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Abstract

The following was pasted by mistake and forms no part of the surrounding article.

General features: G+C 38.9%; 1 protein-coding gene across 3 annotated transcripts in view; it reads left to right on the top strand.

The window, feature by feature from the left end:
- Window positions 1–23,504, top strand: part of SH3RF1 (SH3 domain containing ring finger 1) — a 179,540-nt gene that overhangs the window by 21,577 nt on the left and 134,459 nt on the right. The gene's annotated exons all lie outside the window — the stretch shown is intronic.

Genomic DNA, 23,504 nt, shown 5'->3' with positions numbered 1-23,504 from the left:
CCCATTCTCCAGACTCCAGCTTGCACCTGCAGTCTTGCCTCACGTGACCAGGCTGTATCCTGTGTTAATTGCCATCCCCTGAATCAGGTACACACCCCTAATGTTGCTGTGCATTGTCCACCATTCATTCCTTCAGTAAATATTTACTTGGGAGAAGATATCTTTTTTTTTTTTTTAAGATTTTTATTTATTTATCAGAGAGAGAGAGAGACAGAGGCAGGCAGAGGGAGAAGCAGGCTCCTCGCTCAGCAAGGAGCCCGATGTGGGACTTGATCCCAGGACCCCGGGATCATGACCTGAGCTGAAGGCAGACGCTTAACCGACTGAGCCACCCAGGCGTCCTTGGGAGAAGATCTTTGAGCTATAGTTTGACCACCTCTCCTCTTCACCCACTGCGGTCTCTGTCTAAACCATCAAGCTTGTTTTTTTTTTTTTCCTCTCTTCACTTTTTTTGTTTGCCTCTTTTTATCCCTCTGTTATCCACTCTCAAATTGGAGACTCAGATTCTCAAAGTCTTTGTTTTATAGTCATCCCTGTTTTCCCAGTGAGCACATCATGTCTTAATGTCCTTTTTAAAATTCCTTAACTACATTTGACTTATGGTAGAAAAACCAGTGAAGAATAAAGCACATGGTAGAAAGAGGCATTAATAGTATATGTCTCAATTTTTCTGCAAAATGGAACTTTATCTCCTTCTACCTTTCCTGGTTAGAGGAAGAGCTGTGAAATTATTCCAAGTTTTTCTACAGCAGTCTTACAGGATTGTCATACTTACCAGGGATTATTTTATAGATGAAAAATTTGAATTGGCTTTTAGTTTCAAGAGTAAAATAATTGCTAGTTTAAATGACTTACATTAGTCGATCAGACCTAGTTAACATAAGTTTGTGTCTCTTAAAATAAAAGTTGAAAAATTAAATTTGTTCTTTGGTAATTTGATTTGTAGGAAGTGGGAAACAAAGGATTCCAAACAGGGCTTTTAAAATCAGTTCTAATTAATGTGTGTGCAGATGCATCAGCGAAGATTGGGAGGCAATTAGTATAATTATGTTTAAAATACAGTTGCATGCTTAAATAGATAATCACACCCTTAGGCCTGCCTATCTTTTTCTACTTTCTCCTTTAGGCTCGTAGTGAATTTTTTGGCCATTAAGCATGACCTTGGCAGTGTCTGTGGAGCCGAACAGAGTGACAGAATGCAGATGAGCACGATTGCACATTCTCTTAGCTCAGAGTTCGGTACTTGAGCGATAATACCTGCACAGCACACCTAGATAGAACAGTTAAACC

This longitudinal study tested the continuity hypothesis, which postulates that waking states and concerns are reflected in dreams. The relationship between dream content and negative waking affect was investigated both at fixed points in time and over a 6- to 10-year period. Twenty-eight participants completed measures of psychological well-being (PWB) and kept a dream log at two periods of their lives. Correlational analyses showed that the lower the participants' self-reported levels of PWB, the more their dreams tended to contain aggressive as opposed to friendly interactions, negative emotions as opposed to positive ones, and, to lesser extent, failures and misfortunes as opposed to successes and good fortunes. Similarly, PWB was significantly related to dream content over time. These findings are consistent with the continuity hypothesis. © 2005 Wiley Periodicals, Inc. J Clin Psychol.